It was over three weeks ago that I wrote a post on the public furore after the Sydney Test match between the Australian and Indian cricket teams, but the public controversy is still going. Now even the Governor-General has spoken out on the topic, expressing concern about “the reduction in the grace and courtesies that are being shown on the cricketing field” and labelling sledging as being that worst of all things – “totally un-Australian.” Prime Minister Kevin Rudd called for “a return to civility in the game.”
Australian captain Ricky Ponting rejected the calls, suggesting the sport had changed since the 1950s. I am surprised he didn’t call for an improvement in the grace and courtesies shown in the Parliament, although perhaps people would have thought he was being a smartarse if he’d said that.
In some ways it’s a pity the controversy from the Sydney Test has ended up focusing around one incident of alleged racial sledging, as I suspect the outpouring of public concern expressed after the Test had been building up for some time and was more to do with disquiet with the perceived attitude towards how the game is being played these days.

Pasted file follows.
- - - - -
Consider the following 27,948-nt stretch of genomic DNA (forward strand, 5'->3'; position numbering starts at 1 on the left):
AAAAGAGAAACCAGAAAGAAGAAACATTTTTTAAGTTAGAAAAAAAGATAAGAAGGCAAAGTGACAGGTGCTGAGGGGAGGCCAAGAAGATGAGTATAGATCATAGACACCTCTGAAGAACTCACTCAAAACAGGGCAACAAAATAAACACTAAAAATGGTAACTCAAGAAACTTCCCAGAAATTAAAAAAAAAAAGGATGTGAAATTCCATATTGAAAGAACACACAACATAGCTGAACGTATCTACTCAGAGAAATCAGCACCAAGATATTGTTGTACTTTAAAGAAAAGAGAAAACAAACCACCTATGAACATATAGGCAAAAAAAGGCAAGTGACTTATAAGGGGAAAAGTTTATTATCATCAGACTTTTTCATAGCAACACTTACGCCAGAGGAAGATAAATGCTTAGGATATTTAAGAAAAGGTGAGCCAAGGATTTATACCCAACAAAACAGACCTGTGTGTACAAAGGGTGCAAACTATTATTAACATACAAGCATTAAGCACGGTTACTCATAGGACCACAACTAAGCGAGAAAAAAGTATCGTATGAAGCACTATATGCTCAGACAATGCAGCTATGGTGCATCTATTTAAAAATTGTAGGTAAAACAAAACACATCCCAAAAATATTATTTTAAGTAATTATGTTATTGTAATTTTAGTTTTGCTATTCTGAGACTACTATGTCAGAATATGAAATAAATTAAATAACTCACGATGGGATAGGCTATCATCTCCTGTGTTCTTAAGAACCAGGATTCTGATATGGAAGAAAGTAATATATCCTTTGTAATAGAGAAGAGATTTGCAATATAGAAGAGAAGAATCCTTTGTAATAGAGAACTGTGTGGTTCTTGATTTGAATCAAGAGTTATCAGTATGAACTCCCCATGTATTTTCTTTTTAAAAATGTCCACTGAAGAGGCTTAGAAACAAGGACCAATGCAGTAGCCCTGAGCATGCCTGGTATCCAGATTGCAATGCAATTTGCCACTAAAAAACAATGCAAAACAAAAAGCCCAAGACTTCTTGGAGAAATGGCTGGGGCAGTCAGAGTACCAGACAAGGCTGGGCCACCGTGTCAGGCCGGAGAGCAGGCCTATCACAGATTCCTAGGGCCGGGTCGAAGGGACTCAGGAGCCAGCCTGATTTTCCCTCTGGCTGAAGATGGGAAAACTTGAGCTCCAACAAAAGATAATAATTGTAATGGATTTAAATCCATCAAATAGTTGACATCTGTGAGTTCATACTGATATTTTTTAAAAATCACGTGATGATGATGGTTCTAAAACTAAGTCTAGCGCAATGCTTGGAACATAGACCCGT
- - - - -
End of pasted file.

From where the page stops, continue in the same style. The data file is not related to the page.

It was no great surprise to read the report of the ICC’s judge into the incident, stating the alleged racial insult by the Indian cricketer had been in response to some abuse from an Australian player. This abuse was reportedly sparked by the Indian player acknowledging a good ball from Australian bowler, Brett Lee, by patting Lee on the bottom. The reported response by Andrew Symons to a question in the ICC hearings as to whether he objected to this action was a bit sad to read though:
“Did I have an objection to it? My objection was that a Test match is no place to be friendly with an opposition player, is my objection.”
While it is surprising the controversy has gong on so long, I suspect it will still fade soon enough. This piece from Indian writer Harsha Bhogle calls it “the storm before the lull”, and suggests that it is at least in part a phase relating to a growing self-confidence in India.